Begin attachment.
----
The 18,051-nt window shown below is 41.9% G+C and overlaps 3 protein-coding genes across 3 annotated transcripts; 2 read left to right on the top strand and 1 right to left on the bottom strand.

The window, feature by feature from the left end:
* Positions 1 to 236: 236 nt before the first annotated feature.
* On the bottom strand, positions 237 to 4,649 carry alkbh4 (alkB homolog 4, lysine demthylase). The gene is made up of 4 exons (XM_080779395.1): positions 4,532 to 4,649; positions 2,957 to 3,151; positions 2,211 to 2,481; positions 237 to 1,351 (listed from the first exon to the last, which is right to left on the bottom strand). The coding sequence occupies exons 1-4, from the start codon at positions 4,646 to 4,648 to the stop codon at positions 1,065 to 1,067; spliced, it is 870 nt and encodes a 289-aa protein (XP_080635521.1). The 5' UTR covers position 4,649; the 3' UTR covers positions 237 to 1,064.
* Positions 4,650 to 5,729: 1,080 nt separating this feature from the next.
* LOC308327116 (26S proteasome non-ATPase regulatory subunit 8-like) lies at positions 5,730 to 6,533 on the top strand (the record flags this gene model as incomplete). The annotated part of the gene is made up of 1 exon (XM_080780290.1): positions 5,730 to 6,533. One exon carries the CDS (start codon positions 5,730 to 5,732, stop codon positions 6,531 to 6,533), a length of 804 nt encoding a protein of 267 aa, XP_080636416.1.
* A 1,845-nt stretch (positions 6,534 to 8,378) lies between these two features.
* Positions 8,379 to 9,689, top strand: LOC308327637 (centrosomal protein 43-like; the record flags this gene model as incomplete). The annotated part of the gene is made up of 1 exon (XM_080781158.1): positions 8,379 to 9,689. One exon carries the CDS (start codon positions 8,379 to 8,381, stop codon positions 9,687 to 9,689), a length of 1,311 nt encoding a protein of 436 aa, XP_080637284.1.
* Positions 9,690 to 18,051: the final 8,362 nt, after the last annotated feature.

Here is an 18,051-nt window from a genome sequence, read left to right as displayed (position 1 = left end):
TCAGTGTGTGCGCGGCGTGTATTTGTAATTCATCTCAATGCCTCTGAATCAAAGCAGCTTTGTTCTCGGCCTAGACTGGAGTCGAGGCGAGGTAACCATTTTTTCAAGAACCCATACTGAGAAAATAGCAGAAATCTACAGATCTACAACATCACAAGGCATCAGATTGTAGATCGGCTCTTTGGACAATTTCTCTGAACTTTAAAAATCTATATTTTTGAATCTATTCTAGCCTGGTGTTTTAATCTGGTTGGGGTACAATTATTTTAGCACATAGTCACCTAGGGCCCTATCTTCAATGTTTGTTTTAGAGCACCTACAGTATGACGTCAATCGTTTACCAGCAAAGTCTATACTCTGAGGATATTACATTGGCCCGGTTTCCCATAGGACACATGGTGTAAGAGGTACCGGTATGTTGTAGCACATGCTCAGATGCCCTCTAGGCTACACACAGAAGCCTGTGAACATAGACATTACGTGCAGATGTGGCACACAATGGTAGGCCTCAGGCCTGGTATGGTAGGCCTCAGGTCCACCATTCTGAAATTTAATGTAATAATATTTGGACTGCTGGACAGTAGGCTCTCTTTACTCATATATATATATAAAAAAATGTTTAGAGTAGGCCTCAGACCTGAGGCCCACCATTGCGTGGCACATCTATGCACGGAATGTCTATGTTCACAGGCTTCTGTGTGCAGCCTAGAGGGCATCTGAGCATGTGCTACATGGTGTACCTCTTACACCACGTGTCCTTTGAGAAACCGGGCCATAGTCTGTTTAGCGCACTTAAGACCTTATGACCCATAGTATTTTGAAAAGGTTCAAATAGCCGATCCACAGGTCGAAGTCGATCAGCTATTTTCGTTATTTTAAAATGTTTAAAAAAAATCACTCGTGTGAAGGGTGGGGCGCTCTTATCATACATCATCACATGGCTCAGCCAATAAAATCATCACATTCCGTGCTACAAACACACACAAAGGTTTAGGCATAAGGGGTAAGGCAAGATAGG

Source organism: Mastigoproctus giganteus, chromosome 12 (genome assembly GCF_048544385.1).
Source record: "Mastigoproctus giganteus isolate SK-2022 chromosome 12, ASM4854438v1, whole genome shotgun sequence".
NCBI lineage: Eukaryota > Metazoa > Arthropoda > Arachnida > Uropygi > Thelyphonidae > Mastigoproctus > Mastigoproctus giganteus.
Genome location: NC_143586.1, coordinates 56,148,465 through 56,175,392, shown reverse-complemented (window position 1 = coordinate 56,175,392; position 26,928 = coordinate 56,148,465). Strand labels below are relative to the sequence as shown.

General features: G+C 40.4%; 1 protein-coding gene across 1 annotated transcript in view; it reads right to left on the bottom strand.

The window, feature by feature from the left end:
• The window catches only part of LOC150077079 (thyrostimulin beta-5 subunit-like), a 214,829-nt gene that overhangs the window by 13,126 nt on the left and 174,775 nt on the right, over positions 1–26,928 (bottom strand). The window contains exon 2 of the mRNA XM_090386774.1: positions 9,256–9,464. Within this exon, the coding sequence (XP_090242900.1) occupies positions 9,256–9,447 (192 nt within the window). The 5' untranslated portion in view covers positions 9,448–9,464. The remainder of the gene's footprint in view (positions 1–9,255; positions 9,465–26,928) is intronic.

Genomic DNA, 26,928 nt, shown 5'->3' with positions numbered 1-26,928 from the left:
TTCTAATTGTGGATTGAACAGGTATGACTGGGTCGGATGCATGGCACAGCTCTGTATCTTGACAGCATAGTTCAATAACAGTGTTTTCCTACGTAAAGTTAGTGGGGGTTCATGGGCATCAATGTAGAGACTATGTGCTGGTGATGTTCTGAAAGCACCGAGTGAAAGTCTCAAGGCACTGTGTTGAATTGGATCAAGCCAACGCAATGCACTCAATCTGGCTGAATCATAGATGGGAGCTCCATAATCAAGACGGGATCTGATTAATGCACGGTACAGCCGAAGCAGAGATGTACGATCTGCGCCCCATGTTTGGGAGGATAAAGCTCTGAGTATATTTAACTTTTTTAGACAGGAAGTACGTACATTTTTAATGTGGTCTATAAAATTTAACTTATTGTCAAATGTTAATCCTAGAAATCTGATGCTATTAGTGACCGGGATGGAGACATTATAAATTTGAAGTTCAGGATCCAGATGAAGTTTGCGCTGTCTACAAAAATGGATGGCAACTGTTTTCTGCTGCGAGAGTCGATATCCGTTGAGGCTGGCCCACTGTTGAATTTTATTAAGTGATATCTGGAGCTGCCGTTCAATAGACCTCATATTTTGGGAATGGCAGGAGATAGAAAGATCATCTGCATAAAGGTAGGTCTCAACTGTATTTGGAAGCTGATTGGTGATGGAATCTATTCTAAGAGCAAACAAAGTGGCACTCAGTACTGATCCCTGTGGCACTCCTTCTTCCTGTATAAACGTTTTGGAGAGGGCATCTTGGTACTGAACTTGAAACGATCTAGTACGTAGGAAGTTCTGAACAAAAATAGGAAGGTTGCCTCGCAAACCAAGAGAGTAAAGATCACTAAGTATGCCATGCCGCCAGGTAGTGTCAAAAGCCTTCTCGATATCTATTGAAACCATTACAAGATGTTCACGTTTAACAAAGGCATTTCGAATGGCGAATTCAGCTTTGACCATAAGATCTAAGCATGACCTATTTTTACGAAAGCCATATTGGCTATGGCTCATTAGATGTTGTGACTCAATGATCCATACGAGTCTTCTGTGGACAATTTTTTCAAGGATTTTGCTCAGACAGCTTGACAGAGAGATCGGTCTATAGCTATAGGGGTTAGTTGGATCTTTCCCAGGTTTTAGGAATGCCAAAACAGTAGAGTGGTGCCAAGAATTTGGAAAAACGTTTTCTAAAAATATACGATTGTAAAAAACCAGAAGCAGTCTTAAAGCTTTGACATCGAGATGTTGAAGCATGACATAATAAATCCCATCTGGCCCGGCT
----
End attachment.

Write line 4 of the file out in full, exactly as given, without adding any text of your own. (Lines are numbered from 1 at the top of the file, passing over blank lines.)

* On the bottom strand, positions 237 to 4,649 carry alkbh4 (alkB homolog 4, lysine demthylase). The gene is made up of 4 exons (XM_080779395.1): positions 4,532 to 4,649; positions 2,957 to 3,151; positions 2,211 to 2,481; positions 237 to 1,351 (listed from the first exon to the last, which is right to left on the bottom strand). The coding sequence occupies exons 1-4, from the start codon at positions 4,646 to 4,648 to the stop codon at positions 1,065 to 1,067; spliced, it is 870 nt and encodes a 289-aa protein (XP_080635521.1). The 5' UTR covers position 4,649; the 3' UTR covers positions 237 to 1,064.